In addition to providing welfare right advice the Barnsley centre, which is based in the NUM Headquarters that is the world’s first purpose built trade union headquarters, (see below) also runs computer classes. People have attended ‘Learn My Way’ computer basics classes and others have come in for assistance in setting up an e-mail address and help with writing a CV. “We are giving people opportunities to improve their skills. All benefit applications now have to be done online and the government wrongly assumes everyone has got a computer and internet connection,” said Brian Clarke, a former engineer who has been a trade union member since 1955 and whose last job before he retired was general manager at Wortley Hall. Brian became an active volunteer at the Barnsley centre after seeing an advert in the Morning Star and is enjoying helping people.

The professional advice provided by Unite Community members to the folk of Barnsley is becoming increasingly important in an era when many advice organisations are struggling to survive and cope with the increasing demands placed on them. Maximising people’s benefits is vital work but it cannot be a long-term solution, especially when benefit levels are so low and are not even being increased each year to keep pace with the rate of inflation.

Unite Community members thus try to help people understand what lies behind the government’s austerity drive that has driven down people’s living standards and raised inequality levels back to those seen in the 19th century. There has been a conscious effort to challenge media misrepresentation that the jobs crisis can be blamed on immigrants.

Rather than sitting at home worrying, people are encouraged to get involved in campaigns around the effects of government cuts to working people. Centre activists have supported the local campaign against the bedroom tax, joined protests against the workfare programme and supported workers taking industrial action.

“Working people have power if they are organised. Unite Community members can help raise awareness and help encourage a culture of resistance. I remain optimistic we can change society for the better,” said Richard, who as a young man was forced to retrain when he was blacklisted by engineering employers across Scotland.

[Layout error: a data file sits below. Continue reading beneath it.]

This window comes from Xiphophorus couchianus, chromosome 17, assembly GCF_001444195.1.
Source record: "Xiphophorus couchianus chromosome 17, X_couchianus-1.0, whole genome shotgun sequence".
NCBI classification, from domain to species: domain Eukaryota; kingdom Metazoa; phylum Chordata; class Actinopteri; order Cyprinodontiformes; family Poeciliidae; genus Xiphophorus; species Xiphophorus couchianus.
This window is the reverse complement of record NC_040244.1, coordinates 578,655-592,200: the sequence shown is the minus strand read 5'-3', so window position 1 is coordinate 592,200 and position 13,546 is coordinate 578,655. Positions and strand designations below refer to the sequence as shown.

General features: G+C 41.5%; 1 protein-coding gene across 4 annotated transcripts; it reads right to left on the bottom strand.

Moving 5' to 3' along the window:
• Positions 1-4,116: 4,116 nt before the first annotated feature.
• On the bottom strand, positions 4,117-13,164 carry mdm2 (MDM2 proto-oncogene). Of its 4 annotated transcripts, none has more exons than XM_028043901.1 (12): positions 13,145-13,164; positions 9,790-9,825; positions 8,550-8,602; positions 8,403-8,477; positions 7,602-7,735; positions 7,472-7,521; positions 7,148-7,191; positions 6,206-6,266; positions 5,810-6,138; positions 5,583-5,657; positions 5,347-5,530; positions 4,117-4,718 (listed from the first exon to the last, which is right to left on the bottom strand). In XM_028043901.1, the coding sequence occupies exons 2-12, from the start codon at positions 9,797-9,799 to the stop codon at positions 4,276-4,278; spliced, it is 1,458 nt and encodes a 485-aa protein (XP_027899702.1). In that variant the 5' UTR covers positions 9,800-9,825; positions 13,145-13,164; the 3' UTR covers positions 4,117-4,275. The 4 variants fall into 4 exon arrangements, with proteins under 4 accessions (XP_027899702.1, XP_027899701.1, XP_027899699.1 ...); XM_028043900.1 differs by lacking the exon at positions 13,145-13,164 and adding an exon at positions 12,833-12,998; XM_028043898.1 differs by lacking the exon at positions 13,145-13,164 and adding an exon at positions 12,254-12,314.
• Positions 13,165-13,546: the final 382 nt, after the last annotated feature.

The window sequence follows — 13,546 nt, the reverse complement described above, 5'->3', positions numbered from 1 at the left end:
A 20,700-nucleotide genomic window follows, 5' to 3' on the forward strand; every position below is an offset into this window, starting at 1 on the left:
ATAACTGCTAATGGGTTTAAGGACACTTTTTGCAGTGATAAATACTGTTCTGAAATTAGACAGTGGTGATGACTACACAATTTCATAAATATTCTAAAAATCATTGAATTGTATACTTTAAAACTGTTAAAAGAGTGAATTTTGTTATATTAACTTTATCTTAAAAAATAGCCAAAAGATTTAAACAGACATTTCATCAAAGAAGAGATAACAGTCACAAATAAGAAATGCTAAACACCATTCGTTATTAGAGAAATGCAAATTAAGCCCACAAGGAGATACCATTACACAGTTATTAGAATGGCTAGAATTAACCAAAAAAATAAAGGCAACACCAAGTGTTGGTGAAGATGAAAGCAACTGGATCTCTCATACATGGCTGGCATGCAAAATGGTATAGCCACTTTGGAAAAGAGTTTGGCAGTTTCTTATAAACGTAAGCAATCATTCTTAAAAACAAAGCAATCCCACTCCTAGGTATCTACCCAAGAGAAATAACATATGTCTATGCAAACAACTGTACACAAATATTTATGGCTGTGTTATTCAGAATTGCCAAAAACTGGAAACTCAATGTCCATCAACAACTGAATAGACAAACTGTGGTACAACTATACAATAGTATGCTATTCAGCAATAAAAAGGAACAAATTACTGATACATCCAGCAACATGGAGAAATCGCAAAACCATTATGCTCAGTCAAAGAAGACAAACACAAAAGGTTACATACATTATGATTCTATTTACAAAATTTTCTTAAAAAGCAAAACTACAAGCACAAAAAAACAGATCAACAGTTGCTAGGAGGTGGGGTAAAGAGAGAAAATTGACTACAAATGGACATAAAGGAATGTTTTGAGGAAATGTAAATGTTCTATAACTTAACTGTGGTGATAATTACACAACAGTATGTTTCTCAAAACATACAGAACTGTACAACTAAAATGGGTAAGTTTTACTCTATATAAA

NUM Headquarters, 2 Huddersfield Road, Barnsley S70 2LS

Opening times: 10am to 3pm, Wednesdays and Thursdays

  • The NUM Building in Barnsley was the world’s first purpose-built trade union headquarters when it opened in 1874. It was designed by Wade and Turner of Barnsley in a Scottish Baronial style and featured a tall, French-Gothic entrance. The moving force behind the centre was the secretary of the South Yorkshire Miners’ Association, John Normansell, who said at the time of the opening: “you are most welcome into a house that is built by your fellow miners at their own cost and expense in every way.” Normansell died soon afterwards and is commemorated by a monument outside the building. A meeting hall, the windows of which record major elements of miners’ working lives, supplemented Wade and Turner’s design in 1912. In more recent times a statue has been erected that commemorates those miners who lost their lives in supporting their unions in times of struggle. These include David Jones and Joe Green, who lost their lives during the year-long strike in 1984-85 and who every year in March are remembered in a special ceremony.